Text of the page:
I also had an idea for a bag I'm going to make and bore you to death with in-progress pictures of and started a zine in which I will vent all my hipster 'ughhhhhhhh's. It's called 'See the World through Wayfarer Glasses' unless I think of something better which won't be hard because that title is fairly lame. I am terrible at thinking of titles for projects- when I said that I was going to call this 'Rosie's Fashion Blog' I was only half joking. Luckily there are people like YSIC in the world who are able to take two words and merge them into one giving birth to clevernesses such as 'fashademic.'
But now I'm just avoiding the PRSS funding form that's due in two days so I will disappear and leave you with this to enjoy



It made my cry with laughter and it's only the trailer.

Monday, May 23, 2011

look, see. . .

This is a teaser for the short documentary we're filming right now. Couldn't wait to share a visual!
ps. Do those pants not make you want to die a little inside every time you see them?
To me they are the perfect garment.
sleep well x

Sunday, May 22, 2011

Francoise Hardy.

If I used the phrase 'style icon' her name would be near the top of my list. But I don't, so let's just call her a mega-babe, walleye that midnight blue skivvy dress and move on.

Monday, May 16, 2011

or, why I like Fake Moodboard so much at the moment.


All the pretty fashions on pretty Tumblrs of lost girls with long tangled hair, wearing antlers or kneeling on unmade beds or smoking louchely and generally looking lost, blank and pouty are irritating me no end lately. 
Give me some grit. 
I want to see sculpted shoulderblades carving through unravelling chiffon. I want to see the sweat as well as the shine, the hangover that comes after the whiskey in the antique glass tumbler is gone. Some decay and some darkness amongst the impossibly glossy, healthful Bambi-girls. 
I want to tell these picturesque and retumblred girls that they don't always have to prance through fields or be cute or be winsome. That hair can be downright filthy and tangled, not just tousled. That they can be a bit ugly, a bit warped, that they can have bits that jut out. Pimples. Bags under their eyes. A hard glare instead of a soft stare. 
Then again, I should probably just spend less time wandering through the internet.

Sunday, May 15, 2011

And after the light of day


Travelled to Cockatoo Island early in the morning, first thing, to capture the light and ourselves in it before the day got too long. Took clothes, lots of clothes, and a camera. Filmed an assignment, secret for now, but it took hours of changing in corners behind concrete blocks and hoping no-one at the top of the island was copping an eyeful. Hours of holding a pose in the sunlight and walking slowly and swishing my coat whilst standing on a pylon and just spending glorious time with Ol' Vision-Eyes Lindy. Wonderful and unusual and fun. And it convinced me I don't have the stamina to ever, ever be a model- after five hours my brain was positively screaming for a book.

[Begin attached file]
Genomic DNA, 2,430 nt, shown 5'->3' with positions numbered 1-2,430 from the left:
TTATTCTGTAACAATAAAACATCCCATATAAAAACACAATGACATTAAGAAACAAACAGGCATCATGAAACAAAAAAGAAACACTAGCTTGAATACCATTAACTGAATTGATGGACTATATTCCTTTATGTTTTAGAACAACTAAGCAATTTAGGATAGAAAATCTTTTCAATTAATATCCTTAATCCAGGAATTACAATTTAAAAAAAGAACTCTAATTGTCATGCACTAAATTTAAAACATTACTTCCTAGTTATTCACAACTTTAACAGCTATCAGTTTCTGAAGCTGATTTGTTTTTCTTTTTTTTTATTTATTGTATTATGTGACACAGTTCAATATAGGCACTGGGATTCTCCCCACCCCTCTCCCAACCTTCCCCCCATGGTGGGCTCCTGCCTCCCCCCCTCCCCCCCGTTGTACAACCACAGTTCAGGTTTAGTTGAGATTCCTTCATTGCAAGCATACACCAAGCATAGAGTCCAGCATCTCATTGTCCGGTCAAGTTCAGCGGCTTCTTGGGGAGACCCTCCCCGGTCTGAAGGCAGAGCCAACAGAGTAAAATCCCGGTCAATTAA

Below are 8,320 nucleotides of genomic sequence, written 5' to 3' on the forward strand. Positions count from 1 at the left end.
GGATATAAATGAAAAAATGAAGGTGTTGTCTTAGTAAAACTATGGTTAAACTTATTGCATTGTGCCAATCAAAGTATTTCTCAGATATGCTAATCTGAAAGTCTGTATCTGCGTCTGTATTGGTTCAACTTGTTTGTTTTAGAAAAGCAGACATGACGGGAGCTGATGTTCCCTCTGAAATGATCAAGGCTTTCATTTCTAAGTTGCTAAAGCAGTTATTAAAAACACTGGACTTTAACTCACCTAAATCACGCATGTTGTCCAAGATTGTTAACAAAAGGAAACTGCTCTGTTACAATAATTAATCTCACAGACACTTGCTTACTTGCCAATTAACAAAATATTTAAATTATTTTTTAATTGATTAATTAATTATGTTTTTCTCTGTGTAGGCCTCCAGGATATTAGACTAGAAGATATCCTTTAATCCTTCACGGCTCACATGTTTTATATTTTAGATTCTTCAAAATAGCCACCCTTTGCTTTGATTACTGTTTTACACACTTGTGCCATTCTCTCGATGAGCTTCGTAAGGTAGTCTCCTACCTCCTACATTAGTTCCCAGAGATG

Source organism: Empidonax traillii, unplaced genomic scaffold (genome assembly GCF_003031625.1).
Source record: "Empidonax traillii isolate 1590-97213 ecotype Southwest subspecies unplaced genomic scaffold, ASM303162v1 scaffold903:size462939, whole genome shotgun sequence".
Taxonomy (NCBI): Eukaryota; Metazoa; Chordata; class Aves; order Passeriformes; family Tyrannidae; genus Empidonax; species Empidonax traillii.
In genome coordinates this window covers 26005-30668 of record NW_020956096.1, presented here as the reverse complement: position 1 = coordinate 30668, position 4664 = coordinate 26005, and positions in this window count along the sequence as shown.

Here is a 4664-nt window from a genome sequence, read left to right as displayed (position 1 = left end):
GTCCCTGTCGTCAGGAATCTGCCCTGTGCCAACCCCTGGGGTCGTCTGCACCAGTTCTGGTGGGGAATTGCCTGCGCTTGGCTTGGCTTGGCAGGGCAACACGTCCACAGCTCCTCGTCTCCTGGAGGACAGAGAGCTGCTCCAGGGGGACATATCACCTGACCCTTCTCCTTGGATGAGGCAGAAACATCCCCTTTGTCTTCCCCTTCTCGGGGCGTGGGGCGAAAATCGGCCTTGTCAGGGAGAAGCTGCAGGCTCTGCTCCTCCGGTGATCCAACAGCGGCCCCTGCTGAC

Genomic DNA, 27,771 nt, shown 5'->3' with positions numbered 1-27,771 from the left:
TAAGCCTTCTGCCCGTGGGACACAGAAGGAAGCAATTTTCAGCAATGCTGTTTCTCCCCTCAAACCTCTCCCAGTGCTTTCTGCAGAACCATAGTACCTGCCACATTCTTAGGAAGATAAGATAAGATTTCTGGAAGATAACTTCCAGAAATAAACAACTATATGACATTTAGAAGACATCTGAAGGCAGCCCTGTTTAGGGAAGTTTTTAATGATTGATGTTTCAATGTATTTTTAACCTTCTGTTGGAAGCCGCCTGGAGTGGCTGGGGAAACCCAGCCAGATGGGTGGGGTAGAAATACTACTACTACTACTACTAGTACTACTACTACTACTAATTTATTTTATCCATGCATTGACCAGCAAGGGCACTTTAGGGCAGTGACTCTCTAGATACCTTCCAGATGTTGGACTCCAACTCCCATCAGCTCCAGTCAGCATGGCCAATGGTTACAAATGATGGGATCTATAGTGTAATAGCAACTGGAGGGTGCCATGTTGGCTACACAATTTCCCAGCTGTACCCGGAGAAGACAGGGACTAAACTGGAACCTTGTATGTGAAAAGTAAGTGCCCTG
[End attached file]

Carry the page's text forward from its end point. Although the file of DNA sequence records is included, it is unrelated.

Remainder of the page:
Thursday, May 12, 2011

Dresses as coats over dresses.

When I was a mid-teen and first discovered vintage, my mum's wardrobe was a source of endless delight. Once she and Dad went on an overseas holiday and I had a good, old stickybeak at what she had in there. And when I say 'stickybeak' I really mean rummage and try on and carefully put back so she'd be none the wiser (hi Mum.)
I found o so many beautiful items. Like a cowl-necked, black, silk velvet floorlgenth gown from the Forties that belonged to my great-grandmother. And a pale-green crepe teadress, bought at the Portobello Road markets when mum lived in London and was working as an usher at a theatre. But my favourite dress was by Australian label Merivale, one that was really popular in the Seventies. It was terracotta red and cream with abstract stripes and flowers; it had the smallest puff sleeves, with a thick cuff at the elbow, and it flowed easily to the floor. It breathed 'elegant hippy' and as it turns out, mum bought it to wear to a school social when she was in year ten.